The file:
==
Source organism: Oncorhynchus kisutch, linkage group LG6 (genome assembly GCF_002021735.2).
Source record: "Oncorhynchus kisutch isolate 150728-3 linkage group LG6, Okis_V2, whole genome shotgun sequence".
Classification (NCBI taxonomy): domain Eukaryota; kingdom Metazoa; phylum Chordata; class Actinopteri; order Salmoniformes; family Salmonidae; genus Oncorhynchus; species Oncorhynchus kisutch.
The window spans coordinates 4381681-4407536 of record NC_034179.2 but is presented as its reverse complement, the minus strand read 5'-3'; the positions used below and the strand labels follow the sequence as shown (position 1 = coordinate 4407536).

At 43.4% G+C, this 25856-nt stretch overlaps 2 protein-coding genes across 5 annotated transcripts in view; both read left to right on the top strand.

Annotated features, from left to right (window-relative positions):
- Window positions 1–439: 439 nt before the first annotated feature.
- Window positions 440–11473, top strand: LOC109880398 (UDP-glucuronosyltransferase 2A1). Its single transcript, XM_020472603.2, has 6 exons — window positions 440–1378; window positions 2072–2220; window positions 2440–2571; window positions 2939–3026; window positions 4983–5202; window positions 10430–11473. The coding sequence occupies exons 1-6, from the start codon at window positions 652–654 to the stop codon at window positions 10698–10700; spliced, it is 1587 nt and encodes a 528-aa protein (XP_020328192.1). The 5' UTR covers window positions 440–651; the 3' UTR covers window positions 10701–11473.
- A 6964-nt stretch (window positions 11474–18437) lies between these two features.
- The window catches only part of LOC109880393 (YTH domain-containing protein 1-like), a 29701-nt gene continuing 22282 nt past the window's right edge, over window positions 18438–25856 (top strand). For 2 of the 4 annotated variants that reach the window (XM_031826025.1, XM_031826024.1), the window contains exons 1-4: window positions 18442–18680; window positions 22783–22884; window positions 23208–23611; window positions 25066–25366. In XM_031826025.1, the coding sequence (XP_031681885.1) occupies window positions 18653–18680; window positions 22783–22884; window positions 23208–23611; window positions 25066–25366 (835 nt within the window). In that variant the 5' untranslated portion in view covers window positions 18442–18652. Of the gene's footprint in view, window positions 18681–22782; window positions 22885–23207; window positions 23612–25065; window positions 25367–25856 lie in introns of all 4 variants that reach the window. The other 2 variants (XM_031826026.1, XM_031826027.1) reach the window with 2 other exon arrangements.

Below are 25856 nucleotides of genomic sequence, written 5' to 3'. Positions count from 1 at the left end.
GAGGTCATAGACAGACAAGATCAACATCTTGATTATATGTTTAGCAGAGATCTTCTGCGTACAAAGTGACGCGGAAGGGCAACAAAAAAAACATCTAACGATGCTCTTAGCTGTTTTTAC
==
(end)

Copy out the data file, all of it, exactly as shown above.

Source organism: Oncorhynchus kisutch, linkage group LG6 (genome assembly GCF_002021735.2).
Source record: "Oncorhynchus kisutch isolate 150728-3 linkage group LG6, Okis_V2, whole genome shotgun sequence".
Classification (NCBI taxonomy): domain Eukaryota; kingdom Metazoa; phylum Chordata; class Actinopteri; order Salmoniformes; family Salmonidae; genus Oncorhynchus; species Oncorhynchus kisutch.
The window spans coordinates 4381681-4407536 of record NC_034179.2 but is presented as its reverse complement, the minus strand read 5'-3'; the positions used below and the strand labels follow the sequence as shown (position 1 = coordinate 4407536).

At 43.4% G+C, this 25856-nt stretch overlaps 2 protein-coding genes across 5 annotated transcripts in view; both read left to right on the top strand.

Annotated features, from left to right (window-relative positions):
- Window positions 1–439: 439 nt before the first annotated feature.
- Window positions 440–11473, top strand: LOC109880398 (UDP-glucuronosyltransferase 2A1). Its single transcript, XM_020472603.2, has 6 exons — window positions 440–1378; window positions 2072–2220; window positions 2440–2571; window positions 2939–3026; window positions 4983–5202; window positions 10430–11473. The coding sequence occupies exons 1-6, from the start codon at window positions 652–654 to the stop codon at window positions 10698–10700; spliced, it is 1587 nt and encodes a 528-aa protein (XP_020328192.1). The 5' UTR covers window positions 440–651; the 3' UTR covers window positions 10701–11473.
- A 6964-nt stretch (window positions 11474–18437) lies between these two features.
- The window catches only part of LOC109880393 (YTH domain-containing protein 1-like), a 29701-nt gene continuing 22282 nt past the window's right edge, over window positions 18438–25856 (top strand). For 2 of the 4 annotated variants that reach the window (XM_031826025.1, XM_031826024.1), the window contains exons 1-4: window positions 18442–18680; window positions 22783–22884; window positions 23208–23611; window positions 25066–25366. In XM_031826025.1, the coding sequence (XP_031681885.1) occupies window positions 18653–18680; window positions 22783–22884; window positions 23208–23611; window positions 25066–25366 (835 nt within the window). In that variant the 5' untranslated portion in view covers window positions 18442–18652. Of the gene's footprint in view, window positions 18681–22782; window positions 22885–23207; window positions 23612–25065; window positions 25367–25856 lie in introns of all 4 variants that reach the window. The other 2 variants (XM_031826026.1, XM_031826027.1) reach the window with 2 other exon arrangements.

Below are 25856 nucleotides of genomic sequence, written 5' to 3'. Positions count from 1 at the left end.
GAGGTCATAGACAGACAAGATCAACATCTTGATTATATGTTTAGCAGAGATCTTCTGCGTACAAAGTGACGCGGAAGGGCAACAAAAAAAACATCTAACGATGCTCTTAGCTGTTTTTAC